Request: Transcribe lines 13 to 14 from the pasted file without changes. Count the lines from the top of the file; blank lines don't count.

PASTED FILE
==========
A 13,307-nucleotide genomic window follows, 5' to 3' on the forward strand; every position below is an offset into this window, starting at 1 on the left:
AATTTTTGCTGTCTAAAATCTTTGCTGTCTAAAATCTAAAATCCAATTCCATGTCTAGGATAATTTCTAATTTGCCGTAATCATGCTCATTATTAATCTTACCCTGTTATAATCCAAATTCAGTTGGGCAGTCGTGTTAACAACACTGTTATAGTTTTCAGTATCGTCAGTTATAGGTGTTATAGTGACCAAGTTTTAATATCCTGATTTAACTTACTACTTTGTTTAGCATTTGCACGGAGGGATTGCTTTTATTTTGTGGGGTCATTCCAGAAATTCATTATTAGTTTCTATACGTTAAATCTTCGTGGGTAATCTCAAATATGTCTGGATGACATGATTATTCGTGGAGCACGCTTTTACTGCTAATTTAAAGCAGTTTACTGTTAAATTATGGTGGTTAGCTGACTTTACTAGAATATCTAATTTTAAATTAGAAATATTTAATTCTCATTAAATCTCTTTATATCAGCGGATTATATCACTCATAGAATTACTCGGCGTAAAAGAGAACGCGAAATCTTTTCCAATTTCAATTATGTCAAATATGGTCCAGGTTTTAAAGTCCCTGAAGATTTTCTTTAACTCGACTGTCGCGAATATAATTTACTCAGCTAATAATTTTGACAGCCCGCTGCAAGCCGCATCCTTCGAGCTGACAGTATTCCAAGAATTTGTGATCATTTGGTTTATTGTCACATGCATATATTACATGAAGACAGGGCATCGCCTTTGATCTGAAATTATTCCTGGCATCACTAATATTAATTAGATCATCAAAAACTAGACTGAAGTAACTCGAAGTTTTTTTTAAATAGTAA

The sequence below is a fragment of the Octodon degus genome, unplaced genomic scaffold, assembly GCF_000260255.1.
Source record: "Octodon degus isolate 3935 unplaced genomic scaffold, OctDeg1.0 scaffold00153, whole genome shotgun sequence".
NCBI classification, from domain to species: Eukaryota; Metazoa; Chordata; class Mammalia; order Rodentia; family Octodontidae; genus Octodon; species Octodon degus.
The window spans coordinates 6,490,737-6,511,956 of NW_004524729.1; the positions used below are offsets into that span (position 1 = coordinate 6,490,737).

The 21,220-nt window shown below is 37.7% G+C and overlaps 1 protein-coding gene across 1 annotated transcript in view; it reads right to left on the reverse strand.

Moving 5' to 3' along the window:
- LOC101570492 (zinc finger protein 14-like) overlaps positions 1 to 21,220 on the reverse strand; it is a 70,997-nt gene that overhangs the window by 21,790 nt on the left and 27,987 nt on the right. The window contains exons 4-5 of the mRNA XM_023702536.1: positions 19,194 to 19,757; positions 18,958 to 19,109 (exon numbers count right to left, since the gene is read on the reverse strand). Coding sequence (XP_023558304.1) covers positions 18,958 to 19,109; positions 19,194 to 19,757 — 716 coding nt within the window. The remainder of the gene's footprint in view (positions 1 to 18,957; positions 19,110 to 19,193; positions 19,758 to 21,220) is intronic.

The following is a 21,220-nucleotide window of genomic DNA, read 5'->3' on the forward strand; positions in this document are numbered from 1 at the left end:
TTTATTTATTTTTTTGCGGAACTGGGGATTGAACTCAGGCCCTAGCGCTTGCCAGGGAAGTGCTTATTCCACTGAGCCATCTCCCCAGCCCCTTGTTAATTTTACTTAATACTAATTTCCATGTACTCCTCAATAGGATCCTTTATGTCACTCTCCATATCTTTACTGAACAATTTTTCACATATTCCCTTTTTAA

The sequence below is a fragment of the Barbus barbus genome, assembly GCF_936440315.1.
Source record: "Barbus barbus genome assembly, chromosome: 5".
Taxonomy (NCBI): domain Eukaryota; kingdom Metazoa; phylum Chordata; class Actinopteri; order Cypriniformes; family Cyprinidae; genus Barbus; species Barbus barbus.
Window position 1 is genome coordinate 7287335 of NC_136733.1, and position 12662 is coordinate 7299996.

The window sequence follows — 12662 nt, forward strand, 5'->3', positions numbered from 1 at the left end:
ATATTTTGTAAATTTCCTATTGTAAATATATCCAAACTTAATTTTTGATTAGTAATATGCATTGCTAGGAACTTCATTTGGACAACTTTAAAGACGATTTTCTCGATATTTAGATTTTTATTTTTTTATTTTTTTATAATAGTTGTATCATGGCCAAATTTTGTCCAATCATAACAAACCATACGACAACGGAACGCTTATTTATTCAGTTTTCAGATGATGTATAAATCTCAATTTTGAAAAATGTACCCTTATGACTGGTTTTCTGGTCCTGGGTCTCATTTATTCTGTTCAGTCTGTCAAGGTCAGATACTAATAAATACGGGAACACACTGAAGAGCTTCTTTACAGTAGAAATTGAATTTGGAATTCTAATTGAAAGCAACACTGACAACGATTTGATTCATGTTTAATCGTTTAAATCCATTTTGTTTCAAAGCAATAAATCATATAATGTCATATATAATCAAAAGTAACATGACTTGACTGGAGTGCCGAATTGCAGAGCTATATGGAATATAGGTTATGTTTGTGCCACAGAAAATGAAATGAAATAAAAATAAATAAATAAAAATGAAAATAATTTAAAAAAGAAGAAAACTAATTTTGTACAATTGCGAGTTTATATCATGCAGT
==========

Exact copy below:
Source record: "Barbus barbus genome assembly, chromosome: 5".
Taxonomy (NCBI): domain Eukaryota; kingdom Metazoa; phylum Chordata; class Actinopteri; order Cypriniformes; family Cyprinidae; genus Barbus; species Barbus barbus.